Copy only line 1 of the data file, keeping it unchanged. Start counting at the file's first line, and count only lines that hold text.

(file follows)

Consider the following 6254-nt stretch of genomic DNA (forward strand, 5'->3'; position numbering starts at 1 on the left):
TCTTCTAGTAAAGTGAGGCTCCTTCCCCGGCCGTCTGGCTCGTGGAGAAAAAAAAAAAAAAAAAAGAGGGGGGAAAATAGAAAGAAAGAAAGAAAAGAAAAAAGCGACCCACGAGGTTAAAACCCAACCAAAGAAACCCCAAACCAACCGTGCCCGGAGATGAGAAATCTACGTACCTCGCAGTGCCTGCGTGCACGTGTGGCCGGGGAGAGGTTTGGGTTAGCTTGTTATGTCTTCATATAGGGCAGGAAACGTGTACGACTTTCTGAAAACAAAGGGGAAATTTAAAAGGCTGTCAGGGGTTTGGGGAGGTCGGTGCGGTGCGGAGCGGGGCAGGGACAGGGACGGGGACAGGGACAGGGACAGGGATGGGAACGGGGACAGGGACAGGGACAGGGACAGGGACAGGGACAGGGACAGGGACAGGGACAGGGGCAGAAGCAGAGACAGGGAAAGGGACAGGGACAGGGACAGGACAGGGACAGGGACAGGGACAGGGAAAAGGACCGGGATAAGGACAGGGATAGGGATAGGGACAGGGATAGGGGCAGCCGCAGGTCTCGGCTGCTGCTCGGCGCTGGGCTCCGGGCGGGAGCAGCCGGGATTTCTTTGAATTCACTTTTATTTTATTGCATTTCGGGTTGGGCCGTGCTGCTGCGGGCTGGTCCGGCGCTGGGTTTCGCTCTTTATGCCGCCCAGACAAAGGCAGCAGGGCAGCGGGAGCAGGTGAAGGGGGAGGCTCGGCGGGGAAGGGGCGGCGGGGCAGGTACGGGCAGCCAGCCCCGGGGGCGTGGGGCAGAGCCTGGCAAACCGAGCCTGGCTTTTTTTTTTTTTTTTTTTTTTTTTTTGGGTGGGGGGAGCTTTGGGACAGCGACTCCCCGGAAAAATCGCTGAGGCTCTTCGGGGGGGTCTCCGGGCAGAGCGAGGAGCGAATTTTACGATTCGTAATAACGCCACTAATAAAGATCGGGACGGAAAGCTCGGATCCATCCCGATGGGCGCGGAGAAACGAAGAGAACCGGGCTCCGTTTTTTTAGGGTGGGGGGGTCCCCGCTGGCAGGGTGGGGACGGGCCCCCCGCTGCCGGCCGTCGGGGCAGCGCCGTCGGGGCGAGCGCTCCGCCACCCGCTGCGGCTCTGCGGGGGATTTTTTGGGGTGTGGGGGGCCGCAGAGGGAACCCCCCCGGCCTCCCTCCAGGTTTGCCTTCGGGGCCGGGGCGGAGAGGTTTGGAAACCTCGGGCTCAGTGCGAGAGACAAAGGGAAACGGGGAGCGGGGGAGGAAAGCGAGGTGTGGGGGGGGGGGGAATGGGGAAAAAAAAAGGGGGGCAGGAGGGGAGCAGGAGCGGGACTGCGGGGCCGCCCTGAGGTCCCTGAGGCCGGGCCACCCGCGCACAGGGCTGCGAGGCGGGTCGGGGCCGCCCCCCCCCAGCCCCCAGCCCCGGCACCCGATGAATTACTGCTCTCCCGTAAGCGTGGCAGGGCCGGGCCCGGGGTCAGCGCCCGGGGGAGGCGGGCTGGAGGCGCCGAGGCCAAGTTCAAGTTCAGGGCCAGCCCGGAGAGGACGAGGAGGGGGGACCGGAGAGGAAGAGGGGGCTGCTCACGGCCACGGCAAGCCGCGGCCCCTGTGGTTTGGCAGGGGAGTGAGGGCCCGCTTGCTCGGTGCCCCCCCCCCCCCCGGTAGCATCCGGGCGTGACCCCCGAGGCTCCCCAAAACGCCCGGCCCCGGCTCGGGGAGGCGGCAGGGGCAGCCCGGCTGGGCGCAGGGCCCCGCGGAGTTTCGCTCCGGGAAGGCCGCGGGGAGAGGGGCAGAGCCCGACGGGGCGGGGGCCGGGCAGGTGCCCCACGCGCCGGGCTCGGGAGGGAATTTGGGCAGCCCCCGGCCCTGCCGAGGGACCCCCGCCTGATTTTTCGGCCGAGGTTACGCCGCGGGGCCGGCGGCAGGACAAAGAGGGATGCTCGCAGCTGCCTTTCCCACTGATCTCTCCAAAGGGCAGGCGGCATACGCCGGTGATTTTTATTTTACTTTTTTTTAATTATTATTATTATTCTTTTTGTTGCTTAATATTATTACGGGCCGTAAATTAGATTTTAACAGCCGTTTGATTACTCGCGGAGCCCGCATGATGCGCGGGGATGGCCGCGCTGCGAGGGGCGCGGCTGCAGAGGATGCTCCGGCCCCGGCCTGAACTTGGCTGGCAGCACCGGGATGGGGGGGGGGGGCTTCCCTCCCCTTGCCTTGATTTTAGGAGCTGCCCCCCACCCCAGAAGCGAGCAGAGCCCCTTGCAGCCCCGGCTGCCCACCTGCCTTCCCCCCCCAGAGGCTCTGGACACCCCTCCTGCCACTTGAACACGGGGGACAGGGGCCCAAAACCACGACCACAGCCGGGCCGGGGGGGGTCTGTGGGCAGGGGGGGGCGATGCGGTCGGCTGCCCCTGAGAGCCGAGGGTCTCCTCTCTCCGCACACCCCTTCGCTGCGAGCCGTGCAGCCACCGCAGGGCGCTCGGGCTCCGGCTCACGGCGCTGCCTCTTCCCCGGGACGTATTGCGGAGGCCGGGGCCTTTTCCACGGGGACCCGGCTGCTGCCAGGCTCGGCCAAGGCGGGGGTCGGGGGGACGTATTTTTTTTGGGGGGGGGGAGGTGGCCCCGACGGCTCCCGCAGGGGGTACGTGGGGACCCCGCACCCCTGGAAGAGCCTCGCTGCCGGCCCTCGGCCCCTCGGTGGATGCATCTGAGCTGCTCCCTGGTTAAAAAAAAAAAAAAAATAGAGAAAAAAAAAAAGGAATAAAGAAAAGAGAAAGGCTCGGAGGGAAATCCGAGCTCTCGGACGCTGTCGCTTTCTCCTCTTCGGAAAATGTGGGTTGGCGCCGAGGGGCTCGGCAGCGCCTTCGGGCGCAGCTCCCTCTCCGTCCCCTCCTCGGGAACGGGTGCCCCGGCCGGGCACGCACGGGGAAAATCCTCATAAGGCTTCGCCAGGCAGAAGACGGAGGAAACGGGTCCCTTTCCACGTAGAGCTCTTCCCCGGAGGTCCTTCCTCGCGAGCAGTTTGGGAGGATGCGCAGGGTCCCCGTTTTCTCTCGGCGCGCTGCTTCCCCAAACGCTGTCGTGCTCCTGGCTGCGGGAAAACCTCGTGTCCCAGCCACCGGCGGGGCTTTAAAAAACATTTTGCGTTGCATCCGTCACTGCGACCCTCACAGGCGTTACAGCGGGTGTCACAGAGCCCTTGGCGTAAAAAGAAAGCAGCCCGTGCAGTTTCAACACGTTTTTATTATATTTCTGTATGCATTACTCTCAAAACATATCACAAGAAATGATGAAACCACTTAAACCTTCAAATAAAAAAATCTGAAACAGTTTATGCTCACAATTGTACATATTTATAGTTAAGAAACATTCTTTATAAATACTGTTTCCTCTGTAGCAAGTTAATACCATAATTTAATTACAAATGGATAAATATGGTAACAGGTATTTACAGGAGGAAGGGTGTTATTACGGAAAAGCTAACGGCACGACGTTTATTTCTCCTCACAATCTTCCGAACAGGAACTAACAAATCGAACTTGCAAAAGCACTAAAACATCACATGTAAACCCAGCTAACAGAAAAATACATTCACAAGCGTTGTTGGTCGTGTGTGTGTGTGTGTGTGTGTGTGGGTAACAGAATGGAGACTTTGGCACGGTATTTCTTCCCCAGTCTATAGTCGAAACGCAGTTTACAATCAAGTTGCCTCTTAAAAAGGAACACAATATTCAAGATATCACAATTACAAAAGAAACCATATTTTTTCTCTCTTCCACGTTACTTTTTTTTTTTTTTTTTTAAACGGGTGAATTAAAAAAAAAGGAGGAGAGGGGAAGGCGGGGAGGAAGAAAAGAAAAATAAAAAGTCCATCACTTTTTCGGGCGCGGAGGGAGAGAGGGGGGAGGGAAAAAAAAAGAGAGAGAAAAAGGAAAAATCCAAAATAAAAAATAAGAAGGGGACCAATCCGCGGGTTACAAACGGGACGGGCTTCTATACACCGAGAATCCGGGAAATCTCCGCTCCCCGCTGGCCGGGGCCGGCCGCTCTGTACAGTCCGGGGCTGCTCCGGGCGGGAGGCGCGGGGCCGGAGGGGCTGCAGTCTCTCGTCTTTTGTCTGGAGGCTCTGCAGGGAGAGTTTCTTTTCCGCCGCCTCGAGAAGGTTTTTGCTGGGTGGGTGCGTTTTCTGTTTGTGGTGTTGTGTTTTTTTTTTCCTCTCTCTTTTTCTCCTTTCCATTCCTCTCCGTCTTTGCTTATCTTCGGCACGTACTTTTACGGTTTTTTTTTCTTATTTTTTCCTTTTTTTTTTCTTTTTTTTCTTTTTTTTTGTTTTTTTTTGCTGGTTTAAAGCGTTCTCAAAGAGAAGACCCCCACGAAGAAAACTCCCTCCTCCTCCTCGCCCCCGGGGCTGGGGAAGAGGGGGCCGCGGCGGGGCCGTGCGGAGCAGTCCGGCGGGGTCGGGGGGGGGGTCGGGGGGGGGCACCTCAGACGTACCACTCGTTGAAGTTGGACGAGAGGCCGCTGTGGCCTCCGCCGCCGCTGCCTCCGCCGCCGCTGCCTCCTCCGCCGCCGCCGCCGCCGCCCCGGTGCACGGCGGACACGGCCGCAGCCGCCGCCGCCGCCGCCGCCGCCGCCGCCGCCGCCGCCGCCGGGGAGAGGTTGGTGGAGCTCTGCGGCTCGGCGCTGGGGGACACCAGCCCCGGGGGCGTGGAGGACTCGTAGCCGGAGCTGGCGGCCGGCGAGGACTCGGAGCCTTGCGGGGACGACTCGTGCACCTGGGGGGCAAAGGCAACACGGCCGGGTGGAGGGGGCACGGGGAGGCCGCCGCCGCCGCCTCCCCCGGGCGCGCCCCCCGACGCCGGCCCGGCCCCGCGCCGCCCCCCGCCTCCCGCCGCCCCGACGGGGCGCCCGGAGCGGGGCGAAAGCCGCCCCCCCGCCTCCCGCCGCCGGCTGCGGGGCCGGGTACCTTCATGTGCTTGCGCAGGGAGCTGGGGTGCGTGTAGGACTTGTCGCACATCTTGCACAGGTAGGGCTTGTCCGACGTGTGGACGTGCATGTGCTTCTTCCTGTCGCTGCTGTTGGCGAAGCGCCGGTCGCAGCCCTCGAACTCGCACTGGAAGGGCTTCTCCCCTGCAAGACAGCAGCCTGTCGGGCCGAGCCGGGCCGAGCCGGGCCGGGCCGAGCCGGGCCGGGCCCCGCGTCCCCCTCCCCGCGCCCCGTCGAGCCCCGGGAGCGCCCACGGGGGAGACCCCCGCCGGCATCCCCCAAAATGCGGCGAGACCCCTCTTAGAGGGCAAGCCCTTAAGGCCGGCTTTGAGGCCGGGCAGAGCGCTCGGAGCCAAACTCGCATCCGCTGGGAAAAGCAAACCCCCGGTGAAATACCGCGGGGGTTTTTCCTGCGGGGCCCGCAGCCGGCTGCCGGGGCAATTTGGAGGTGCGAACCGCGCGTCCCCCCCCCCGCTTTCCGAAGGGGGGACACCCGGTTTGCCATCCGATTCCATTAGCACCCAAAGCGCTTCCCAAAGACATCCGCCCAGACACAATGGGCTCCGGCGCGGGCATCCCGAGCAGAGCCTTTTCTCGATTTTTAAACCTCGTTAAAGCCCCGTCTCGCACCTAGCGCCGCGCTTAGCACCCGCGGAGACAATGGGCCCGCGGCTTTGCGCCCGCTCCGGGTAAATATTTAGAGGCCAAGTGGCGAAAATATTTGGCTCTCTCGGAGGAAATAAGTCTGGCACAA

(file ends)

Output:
Consider the following 6254-nt stretch of genomic DNA (forward strand, 5'->3'; position numbering starts at 1 on the left):